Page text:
I looked around and there are a lot of posted articles by reputable medical institutions that you can find searching “photon vs. proton.” Another question a patient can ask his or her doctor is which form of radiation would be better for me?
There are different types of radiation treatment, and one of the differences among them is how precisely a tumor can be targeted without risk to nearby organs. The amount of radiation needed to treat the tumor is factored in. When I was sent for radiation treatment, the radiologist first performed a study of the radiation impact in my GI tract. Then, and this was also needed for insurance purposes, he had to demonstrate how much radiation would be received by nearby organs with different radiation options. The study demonstrated I needed IMRT radiation, which is more tightly targeted than other types.
Our cancer mainly resides in the gastro-intestinal tract, a tight geography crowded with essential organs. Often our patients have tumors whose location necessitates a form of radiation that can be tightly focused but still be effective. A radiologist will advise which form of radiation is best for each patient. Now that more and more medical centers have proton facilities, it may become a more frequent option considered for patients.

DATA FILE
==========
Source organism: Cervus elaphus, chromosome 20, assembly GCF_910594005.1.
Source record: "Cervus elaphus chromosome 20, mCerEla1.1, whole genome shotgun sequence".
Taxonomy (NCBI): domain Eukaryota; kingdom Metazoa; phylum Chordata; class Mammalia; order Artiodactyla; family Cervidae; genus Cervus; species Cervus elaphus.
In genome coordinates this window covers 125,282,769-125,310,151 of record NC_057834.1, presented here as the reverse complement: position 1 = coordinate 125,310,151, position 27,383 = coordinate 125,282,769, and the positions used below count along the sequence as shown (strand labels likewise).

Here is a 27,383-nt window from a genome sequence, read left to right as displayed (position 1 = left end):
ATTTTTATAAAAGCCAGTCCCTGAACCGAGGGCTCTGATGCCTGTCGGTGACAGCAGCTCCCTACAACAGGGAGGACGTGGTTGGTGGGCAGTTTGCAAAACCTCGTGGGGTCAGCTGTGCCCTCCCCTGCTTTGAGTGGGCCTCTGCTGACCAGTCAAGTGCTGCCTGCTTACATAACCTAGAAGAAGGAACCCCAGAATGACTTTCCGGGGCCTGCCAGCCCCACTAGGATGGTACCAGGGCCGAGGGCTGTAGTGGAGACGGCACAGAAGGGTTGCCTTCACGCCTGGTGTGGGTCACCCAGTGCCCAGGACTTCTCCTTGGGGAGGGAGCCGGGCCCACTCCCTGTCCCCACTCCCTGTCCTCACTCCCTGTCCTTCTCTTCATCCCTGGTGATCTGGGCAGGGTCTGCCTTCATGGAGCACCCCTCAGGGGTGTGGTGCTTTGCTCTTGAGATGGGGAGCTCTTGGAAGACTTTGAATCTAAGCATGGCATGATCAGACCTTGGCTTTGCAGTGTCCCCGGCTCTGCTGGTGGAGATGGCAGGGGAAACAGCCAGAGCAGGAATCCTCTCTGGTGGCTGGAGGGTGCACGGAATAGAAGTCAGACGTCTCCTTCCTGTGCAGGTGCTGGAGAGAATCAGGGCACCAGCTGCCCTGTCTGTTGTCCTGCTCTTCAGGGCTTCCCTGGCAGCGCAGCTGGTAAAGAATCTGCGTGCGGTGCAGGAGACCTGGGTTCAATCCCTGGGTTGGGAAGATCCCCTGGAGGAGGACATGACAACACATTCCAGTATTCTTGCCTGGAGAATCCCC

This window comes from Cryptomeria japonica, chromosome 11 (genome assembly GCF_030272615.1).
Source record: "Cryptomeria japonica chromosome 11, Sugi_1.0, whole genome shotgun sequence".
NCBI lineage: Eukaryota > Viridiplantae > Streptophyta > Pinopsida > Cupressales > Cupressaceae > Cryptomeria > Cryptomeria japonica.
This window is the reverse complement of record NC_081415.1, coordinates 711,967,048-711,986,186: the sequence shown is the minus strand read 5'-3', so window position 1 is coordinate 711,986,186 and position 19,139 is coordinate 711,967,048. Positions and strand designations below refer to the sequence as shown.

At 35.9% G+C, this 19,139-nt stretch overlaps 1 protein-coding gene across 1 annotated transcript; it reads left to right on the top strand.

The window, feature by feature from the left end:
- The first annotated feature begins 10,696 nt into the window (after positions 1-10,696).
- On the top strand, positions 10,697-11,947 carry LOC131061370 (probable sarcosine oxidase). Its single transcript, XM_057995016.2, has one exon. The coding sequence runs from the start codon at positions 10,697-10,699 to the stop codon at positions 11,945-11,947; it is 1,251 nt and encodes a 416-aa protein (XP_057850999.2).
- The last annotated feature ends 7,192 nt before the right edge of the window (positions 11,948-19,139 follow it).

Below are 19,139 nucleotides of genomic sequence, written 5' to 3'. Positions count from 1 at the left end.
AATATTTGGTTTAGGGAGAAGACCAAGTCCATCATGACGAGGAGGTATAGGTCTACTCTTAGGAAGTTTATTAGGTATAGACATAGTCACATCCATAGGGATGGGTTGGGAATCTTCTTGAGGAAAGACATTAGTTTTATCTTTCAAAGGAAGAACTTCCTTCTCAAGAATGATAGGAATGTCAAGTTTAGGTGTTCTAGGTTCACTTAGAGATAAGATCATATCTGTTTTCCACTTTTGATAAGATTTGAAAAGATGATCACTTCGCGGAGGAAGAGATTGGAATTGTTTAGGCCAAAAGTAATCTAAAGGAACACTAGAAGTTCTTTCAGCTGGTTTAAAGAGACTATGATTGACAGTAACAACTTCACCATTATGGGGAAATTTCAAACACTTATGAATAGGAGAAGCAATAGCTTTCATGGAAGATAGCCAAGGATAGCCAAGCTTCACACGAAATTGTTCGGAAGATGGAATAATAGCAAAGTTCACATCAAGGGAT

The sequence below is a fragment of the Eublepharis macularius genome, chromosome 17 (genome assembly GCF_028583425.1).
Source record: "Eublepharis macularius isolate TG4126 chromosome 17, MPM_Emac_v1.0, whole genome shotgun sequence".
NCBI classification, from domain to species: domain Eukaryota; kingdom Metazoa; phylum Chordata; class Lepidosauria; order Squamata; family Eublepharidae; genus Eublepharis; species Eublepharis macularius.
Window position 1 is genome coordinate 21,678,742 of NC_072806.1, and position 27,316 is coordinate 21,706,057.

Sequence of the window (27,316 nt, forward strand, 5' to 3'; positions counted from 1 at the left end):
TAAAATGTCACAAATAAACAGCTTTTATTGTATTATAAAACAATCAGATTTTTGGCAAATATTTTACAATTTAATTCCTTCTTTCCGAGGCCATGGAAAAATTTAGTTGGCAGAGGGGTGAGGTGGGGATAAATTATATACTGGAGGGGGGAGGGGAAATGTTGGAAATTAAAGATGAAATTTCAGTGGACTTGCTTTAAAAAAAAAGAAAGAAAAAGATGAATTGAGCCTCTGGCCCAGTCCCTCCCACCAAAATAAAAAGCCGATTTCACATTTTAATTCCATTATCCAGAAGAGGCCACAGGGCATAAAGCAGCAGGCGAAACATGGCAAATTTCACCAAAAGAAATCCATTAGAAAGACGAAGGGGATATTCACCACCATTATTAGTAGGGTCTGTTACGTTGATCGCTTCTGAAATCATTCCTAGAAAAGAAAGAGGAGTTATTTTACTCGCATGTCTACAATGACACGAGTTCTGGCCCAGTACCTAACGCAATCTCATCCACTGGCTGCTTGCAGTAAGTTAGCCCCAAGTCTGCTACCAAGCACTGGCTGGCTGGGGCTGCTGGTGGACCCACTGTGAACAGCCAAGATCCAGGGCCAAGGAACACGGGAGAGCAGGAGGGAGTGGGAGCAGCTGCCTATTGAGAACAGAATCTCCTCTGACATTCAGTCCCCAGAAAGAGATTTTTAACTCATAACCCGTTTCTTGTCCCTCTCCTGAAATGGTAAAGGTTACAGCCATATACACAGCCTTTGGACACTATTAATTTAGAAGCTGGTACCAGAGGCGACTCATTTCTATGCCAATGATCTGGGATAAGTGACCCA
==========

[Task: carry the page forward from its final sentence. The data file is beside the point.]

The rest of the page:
You asked about post-resection radiation. Did you mean as an adjuvant treatment right after surgery or to treat a recurrence? In my case, the radiation was adjuvant, and was targeted on the surgical margins and nearby lymph nodes.
Hi Gavin, I had not read this PubMed article when I posted my message last night about the MD Anderson study. I’m glad to see this type of therapy is still being explored. It seems like such an attractive option, I am trying to figure out whether it is widely practiced, or routinely offered as an option to eligible patients. My brother in law is treated at Mass General, which is a leader in this field along with MD Anderson. Thanks. Betsy